Cover image for When red is black
When red is black
Qiu, Xiaolong, 1953-
Personal Author:
Publication Information:
New York : Soho Press, [2004]

Physical Description:
309 pages ; 22 cm
Format :


Call Number
Material Type
Home Location
Item Holds
FICTION Adult Fiction Floating Collection - Large Print
FICTION Adult Fiction Mystery/Suspense

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Inspector Chen Cao of the Shanghai Police Bureau is taking a vacation, in part because he is annoyed at his boss, the Party Secretary, but also because he has been made an offer he can't refuse by a triad-connected businessman. So Detective Yu, Chen's partner, is forced to take charge of a new murder investigation. But it is only when Inspector Chen returns that the culprit is apprehended. And then Chen discovers how the triad has played him.

Author Notes

Qiu Xiaolong, a prizewinning poet and critic in China, now teaches at Washington University in St. Louis, where he lives with his wife and daughter. His critically acclaimed Inspector Chen mystery series has sold over a million copies and has been published in twenty languages. 

From the Trade Paperback edition.

Reviews 2

Booklist Review

The third Inspector Chen mystery--the second, Death of a Red Heroine (2000), won the Anthony Award)--is set in today's Shanghai, a city of 13 million people and an uneasy mixture of political and cultural movements, new and refusing to die. What better way to navigate this city than through the adventures of the detectives who handle homicides and disappearances for the Special Case Squad, the unit that deals with politically sensitive crimes? Inspector Chen, a former English major, poetry lover, and dedicated gourmand, briefly steps aside here (he has a translation project taking up his vacation time) and lets his subordinate, the housing-oppressed Detective Yu, handle the murder of a dissident writer, the female author of a novel considered highly critical of the new China. This woman, who lived in a traditional Shanghai shikumen house, had become a social isolate in that most social of buildings. In a somewhat heavy-handed contrivance, Chen's translation project involves a proposal for a modern galleria based on the communal shikumen model, drawing him inevitably back into the investigation. The Chen mysteries proceed at a stately, slow pace, not unlike the meals that Chen enjoys. Plot is secondary to food, to poetry, to politics, and to Chen's highly complex character. For those with similar taste and metabolism, these are mysteries to savor. --Connie Fletcher Copyright 2004 Booklist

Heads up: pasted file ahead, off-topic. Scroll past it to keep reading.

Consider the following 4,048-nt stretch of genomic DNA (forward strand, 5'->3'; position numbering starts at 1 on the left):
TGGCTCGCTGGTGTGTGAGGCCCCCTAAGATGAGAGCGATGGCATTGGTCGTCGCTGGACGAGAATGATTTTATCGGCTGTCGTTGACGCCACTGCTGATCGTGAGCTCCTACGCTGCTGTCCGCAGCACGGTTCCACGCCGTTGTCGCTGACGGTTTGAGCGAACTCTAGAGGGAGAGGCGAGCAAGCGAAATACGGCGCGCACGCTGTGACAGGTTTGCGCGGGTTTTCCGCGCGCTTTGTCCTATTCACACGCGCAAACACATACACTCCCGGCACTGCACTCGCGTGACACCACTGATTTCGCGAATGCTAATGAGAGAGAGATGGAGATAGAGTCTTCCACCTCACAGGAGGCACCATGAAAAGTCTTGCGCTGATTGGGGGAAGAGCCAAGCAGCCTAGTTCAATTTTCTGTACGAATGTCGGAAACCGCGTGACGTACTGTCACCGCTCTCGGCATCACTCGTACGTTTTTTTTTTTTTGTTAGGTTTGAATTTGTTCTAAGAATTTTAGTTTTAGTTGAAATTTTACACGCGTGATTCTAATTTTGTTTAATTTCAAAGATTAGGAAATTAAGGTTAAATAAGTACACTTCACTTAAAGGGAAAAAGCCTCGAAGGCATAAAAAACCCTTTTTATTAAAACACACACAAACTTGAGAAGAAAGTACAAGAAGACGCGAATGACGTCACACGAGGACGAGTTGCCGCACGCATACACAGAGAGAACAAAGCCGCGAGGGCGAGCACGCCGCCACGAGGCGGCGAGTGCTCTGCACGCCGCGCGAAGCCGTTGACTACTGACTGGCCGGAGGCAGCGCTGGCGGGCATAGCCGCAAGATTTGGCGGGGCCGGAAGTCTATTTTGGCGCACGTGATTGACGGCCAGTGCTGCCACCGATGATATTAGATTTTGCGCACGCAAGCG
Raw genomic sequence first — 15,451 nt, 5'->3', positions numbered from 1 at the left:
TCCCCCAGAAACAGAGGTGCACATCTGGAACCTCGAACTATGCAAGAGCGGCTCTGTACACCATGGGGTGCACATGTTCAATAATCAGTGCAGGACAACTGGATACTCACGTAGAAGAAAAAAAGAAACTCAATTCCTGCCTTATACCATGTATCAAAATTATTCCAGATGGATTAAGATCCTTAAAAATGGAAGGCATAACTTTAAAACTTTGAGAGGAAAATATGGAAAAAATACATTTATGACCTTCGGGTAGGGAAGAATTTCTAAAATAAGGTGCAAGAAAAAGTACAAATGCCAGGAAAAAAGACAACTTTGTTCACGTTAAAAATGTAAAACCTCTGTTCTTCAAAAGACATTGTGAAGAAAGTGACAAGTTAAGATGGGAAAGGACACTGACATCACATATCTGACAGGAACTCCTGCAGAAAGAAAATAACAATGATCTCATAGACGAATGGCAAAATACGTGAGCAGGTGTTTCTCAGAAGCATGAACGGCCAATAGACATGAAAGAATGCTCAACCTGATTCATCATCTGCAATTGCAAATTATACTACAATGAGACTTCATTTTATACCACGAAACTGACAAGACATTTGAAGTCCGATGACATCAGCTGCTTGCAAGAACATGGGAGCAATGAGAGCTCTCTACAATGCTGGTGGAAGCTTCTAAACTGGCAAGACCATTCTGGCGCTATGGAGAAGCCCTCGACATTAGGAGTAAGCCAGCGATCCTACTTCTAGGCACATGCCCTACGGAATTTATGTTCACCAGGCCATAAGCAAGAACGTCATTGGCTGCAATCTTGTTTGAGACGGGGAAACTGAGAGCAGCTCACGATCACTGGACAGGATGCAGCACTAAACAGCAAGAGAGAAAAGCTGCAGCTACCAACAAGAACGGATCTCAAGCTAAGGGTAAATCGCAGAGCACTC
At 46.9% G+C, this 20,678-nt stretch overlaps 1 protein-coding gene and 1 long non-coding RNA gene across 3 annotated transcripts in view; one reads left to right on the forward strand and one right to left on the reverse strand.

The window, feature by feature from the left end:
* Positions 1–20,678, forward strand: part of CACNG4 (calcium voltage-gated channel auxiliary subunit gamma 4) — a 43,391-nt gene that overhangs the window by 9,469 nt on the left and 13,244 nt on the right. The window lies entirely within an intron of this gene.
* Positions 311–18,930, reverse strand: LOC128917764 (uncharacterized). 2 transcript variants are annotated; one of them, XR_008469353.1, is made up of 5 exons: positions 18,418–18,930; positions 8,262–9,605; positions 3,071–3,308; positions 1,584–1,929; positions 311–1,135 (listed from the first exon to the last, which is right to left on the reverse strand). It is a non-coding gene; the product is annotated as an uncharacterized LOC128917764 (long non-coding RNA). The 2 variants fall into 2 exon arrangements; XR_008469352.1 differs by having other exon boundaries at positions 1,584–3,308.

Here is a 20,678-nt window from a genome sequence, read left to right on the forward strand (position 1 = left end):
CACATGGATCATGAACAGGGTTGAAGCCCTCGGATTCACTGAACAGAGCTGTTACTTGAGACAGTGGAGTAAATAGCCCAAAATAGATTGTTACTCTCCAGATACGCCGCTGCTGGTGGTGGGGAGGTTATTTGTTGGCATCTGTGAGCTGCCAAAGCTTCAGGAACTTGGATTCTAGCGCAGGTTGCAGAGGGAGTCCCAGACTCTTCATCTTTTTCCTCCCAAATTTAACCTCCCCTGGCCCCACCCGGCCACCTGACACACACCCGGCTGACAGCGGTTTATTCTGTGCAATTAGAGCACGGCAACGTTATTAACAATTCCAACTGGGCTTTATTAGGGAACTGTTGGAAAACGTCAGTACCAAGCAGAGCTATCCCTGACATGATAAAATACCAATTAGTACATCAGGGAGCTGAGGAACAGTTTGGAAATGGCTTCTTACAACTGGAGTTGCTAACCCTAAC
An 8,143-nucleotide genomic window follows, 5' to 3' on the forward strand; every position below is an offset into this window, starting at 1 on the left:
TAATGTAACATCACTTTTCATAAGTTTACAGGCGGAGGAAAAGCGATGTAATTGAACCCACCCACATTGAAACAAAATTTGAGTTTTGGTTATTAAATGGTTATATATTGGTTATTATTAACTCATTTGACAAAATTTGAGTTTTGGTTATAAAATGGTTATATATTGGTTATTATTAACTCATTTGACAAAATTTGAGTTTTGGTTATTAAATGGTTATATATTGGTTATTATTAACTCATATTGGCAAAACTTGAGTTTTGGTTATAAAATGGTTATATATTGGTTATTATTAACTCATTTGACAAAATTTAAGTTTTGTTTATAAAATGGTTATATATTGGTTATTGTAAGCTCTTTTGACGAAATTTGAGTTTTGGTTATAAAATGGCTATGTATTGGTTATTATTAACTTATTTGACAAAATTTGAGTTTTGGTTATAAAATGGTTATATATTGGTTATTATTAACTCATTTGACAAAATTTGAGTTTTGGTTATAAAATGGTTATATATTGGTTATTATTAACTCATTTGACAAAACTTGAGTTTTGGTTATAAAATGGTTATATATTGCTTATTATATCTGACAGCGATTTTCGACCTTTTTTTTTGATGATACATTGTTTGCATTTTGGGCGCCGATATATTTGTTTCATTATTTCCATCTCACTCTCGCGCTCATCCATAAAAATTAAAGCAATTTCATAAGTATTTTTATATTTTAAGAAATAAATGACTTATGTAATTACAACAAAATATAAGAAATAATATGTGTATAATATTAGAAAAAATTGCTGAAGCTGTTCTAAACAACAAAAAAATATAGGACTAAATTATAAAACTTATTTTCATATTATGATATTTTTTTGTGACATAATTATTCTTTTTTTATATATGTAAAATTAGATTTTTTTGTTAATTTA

Publisher's Weekly Review

Like its predecessors Death of a Red Heroine (2000) and A Loyal Character Dancer (2002), Qiu's third Inspector Chen mystery provides an insightful look into modern China. When Yin Lige, the author of a banned book, is found murdered in her Shanghai apartment, detective Yu Guangming and his boss, Chief Inspector Chen Cao, must solve a case that may have far-reaching political and social implications. (The "red" of the title refers to Mao Zedong's Red Guard, the "black" to the supposed enemies of the working class denounced during the Cultural Revolution.) Yu doggedly pursues all leads, even as personal misfortunes threaten to ruin his life. Chen must help from afar as he takes time off to earn extra income translating business documents for an ambitious entrepreneur. Suspects range from the poignant "shrimp woman," who peels shrimp for a living, to possible enemies from the distant past. Yu soon uncovers the long-ago romance between the victim and Yang Bing, a college professor. This love affair, delicately rendered, allows the author to include many fragile but beautiful Chinese poems. Deftly depicting a China fractured along class and party lines even in matters of love, Qiu also dramatically demonstrates how the past affects the daily lives of Chinese people today. Only a banal solution to the mystery spoils an otherwise engrossing read. (July 1) (c) Copyright PWxyz, LLC. All rights reserved